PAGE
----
This data set is collected from the supplementary information part of the paper: Yao, T. , Thompson, L. , & Yang, W. . (2012). Different glacier status with atmospheric circulations in tibetan plateau and surroundings. Nature Climate Change, 1580, 1-5. This paper report on the glacier status over the past 30 years by investigating the glacial retreat of 82 glaciers, area reductionof 7,090 glaciers and mass-balance change of 15 glaciers. This data set contains 8 tables, the names and content are as follows: Data list: The data name list of the rest tables; t1: Distribution of Glaciers in the TP and surroundings; t2: Data and method for analyzing glacial area reduction in each basin; t3: Glacial area reduction during the past three decades from remote sensing images in the TP and surroundings; t4: Glacial length fluctuationin the TP and surroundings in the past three decades; t5: Detailed information on the glaciers for recent mass balance measurement in the TP and surroundings; t6: Recent annual mass balances in different regions in the TP; t7: Mass balance of Long-time series for the Qiyi, Xiaodongkemadi and Kangwure Glaciers in the TP. See attachments for data details: Supplementary information.pdf, Different glacier status with atmospheric circulations in Tibetan Plateau and surroundings.pdf.
This dataset is provided by the author of the paper: Huang, R., Zhu, H.F., Liang, E.Y., Liu, B., Shi, J.F., Zhang, R.B., Yuan, Y.J., & Grießinger, J. (2019). A tree ring-based winter temperature reconstruction for the southeastern Tibetan Plateau since 1340 CE. Climate Dynamics, 53(5-6), 3221-3233. In this paper, in order to understand the past few hundred years of winter temperature change history and its driving factors, the researcher of Key Laboratory of Alpine Ecology, Institute of Tibetan Plateau Research, Chinese Academy of Sciences and CAS Center for Excellence in Tibetan Plateau Earth Sciences. Prof. Eryuan Liang and his research team, reconstructed the minimum winter (November – February) temperature since 1340 A.D. on southeastern Tibetan Plateau based on the tree-ring samples taken from 2007-2016. The dataset contains minimum winter temperature reconstruction data of Changdu on the southeastern TP during 1340-2007. The data contains fileds as follows: year Tmin.recon (℃) See attachments for data details: A tree ring-based winter temperature reconstruction for the southeasternTibetan Plateau since 1340 CE.pdf
This dataset is collected from the Supplementary Materials part of the paper "Chen, F.H., Dong, G.H., Zhang, D.J., Liu, X.Y., Jia, X., An, C.B., Ma, M.M., Xie, Y.W., Barton, L., Ren, X.Y., Zhao, Z.J., & Wu, X.H. (2015). Agriculture facilitated permanent human occupation of the Tibetan Plateau after 3600 BP. Science, 347, 248–250.". In this paper, researchers analyzed animal bones, plant remains and other artefacts from 53 sites across the northeastern Tibetan plateau and found that humans began to relocate to the elevations above 4000 masl after the emergence of Barley. According to the study, the prehistoric human expansion into the higher, colder altitudes of the Tibetan plateau took place as the continental temperatures had themselves become colder after 3,600 calendar years before the present, thus, the key impetus of the expansion was agricultural innovation rather than climate change. This dataset contains 4 tables, table names and content are as follows: Data list: The data name list of the rest tables; t1: Calibrated radiocarbon dates and domesticated plant and animal remains from sites investigated on the NETP; t2: Radiocarbon dates of the Paleolithic sites on the Tibetan Plateau; t3: OSL dates of the Paleolithic sites on the Tibetan Plateau. See attachments for data details: Supplementary Materials.pdf, Agriculture Facilitated Permanent Human Occupation of the Tibetan Plateau after 3,600 BP.pdf.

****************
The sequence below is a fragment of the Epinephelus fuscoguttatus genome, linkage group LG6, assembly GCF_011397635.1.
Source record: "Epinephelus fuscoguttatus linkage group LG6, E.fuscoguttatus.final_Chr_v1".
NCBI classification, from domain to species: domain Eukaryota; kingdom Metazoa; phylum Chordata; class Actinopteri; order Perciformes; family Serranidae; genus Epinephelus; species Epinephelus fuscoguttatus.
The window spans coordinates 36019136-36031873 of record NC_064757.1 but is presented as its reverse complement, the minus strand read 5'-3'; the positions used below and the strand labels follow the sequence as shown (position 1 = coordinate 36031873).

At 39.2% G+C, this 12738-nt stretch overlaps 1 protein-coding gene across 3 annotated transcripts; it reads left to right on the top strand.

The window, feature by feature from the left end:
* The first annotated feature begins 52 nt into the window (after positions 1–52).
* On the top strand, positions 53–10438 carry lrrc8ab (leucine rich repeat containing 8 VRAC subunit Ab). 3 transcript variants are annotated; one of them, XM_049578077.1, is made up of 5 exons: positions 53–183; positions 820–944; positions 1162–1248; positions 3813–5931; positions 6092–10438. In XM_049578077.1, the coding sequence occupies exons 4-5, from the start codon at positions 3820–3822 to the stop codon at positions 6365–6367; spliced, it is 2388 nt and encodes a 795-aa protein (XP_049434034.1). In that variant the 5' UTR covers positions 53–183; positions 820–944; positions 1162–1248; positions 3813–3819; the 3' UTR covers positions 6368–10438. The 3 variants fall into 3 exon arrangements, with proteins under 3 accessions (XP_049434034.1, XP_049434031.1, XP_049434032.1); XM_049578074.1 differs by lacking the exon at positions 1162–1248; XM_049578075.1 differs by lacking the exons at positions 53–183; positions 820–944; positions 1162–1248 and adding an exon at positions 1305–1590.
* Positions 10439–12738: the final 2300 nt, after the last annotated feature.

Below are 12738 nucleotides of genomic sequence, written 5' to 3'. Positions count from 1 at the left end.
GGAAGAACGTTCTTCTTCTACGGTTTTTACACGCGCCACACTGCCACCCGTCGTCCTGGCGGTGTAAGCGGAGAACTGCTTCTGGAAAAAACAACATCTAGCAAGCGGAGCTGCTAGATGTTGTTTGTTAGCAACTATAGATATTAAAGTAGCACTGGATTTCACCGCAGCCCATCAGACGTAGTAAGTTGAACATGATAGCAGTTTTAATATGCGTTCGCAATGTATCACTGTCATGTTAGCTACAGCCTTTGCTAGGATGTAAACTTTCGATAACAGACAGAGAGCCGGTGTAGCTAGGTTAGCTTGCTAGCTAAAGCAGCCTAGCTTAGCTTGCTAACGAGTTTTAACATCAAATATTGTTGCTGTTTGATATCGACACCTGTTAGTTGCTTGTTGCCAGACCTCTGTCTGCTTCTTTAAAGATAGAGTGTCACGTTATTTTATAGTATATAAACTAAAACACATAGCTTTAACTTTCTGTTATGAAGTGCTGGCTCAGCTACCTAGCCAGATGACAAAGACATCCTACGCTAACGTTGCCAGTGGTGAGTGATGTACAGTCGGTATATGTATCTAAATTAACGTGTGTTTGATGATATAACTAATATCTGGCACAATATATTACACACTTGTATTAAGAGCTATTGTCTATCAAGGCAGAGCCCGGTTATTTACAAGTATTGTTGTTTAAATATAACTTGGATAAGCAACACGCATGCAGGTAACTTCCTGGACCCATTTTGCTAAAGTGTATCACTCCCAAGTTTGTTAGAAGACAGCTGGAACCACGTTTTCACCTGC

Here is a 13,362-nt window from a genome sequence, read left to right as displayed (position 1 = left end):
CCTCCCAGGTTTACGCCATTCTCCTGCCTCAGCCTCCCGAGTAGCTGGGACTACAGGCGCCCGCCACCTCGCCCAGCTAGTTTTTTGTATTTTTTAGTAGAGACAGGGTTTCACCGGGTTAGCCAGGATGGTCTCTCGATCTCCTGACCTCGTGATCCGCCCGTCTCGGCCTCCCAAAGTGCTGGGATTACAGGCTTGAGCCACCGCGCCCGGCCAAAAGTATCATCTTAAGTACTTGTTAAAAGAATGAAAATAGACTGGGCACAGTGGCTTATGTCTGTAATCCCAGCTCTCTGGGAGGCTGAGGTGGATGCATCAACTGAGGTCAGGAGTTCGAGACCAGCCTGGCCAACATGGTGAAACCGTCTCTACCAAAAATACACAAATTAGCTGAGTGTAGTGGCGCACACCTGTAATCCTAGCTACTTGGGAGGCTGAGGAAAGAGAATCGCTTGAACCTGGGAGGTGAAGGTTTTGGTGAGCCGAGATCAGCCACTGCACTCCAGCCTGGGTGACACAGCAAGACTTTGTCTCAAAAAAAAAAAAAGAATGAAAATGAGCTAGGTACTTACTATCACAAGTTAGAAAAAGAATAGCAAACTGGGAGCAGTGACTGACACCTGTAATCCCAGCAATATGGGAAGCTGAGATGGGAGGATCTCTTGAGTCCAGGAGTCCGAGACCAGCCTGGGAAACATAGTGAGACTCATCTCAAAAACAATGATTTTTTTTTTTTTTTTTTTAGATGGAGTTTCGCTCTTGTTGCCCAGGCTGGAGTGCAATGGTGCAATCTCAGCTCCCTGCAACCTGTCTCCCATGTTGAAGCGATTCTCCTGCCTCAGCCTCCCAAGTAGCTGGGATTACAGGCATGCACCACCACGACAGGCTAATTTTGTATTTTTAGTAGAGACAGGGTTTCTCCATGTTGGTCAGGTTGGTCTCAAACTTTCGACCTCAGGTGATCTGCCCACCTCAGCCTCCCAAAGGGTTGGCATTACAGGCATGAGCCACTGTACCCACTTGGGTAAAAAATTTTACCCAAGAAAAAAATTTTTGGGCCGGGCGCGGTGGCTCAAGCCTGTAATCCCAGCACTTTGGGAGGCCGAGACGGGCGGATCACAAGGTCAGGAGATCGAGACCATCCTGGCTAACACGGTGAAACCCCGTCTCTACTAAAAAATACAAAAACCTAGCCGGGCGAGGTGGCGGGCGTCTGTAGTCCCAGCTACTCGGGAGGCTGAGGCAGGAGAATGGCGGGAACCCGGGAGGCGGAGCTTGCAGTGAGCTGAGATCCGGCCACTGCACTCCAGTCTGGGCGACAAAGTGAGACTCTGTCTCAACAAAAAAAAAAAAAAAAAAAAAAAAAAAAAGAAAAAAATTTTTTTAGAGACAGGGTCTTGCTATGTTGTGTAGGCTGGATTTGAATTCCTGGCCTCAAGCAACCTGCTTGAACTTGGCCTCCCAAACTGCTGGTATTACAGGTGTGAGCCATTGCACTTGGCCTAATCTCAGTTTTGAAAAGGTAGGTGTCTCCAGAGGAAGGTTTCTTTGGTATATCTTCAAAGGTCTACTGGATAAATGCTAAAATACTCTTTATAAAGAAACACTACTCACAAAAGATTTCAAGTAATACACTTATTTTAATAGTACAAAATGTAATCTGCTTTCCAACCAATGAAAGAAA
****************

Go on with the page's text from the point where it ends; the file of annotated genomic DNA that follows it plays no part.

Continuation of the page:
The source of the data is paper: Zhang, J.F., Xu, B.Q., Turner, F., Zhou, L.P., Gao, P., Lü, X.M., & Nesje, A. (2017). Long-term glacier melt fluctuations over the past 2500 yr in monsoonal high asia revealed by radiocarbon-dated lacustrine pollen concentrates. Geology, 45(4), 359-362. In this paper, the researcher of Institute of Tibetan Plateau Research, Chinese Academy of Sciences and CAS Center for Excellence in Tibetan Plateau Earth Sciences, Baiqing Xu, with his postdoctoral fellow, Jifeng Zhang, and collaborators from Peking University and other institutions, propose that the OPE (“old pollen effect”, the offset between the calibrated 14C ages of pollen in lake sediments and the sediment depositional age) as a new indicator of glacier melt intensity and fluctuations by measuring the radiocarbon ages of the sediments of the proglacial lake of Qiangyong Glacier on the southern Tibetan Plateau with multi-methods (bulk organic matter, pollen concentrates and plant residues). This research suggests that hemispheric-scale temperature variations and mid-latitude Westerlies may be the main controllers of the late Holocene glacier variability in monsoonal High Asia. It also shows that the 20th-century glacier melt intensity exceeded that of two historical warm epochs (the Medieval Warm Period, and the Iron/Roman Age Optimum) and is unprecedented at least for the past 2.5 k.y. This data is provided by the author of the paper, it contains long-term glacier melt fluctuations of Qiangyong Glacier over the past 2500 yr reconstructed by the OPE. A 3.06-m-long core (QYL09-4) and a 1.06-m-long parallel gravity core (QY-3) were retrieved by the researchers from the depositional center of Qiangyong Co. Using a new composite extraction procedure, they obtained relatively pure pollen concentrates and plant residue concentrates (PRC; >125 μm) from the finely laminated sediments. Bulk organic matter and the PRC and pollen fractions were used for 14C dating independently. All 14C ages were calibrated with IntCal13 (Reimer et al., 2013). The age-depth model is based on 210Pb and 137Cs ages and five 14C ages of PRC. Only the youngest PRC ages were used for the age-depth model, whereas older ages that produce a stratigraphic reversal and are apparently influenced by redeposited or aquatic plant material were rejected. The deposition model was constructed using the P_Sequence algorithm in Oxcal 4.2 (Bronk Ramsey, 2008). For the calculation of the offset between the calibrated pollen 14C ages and the sediment depositional age, 2σ intervals for interpolated ages according to the deposition model were subtracted from calibrated pollen ages (2σ span), resulting in the age offset between pollen and estimated sediment ages (ΔAgepollen). This data is radiocarbon ages and the calculated ΔAgepollen of core QYL09-4 from a proglacial lake of Qiangyong Glacier. The data contains fields as follows: Lab No. Dating Material Depth (cm) 14C age (yr BP) ∆Agepollen (≥95.4 % yrs) Sediment Age (CE) See attachments for data details: ZhangJF et al. 2017 GEOLOGY_Long-term glacier melt fluctuations over the past 2500 yr on the Tibetan Plateau.pdf.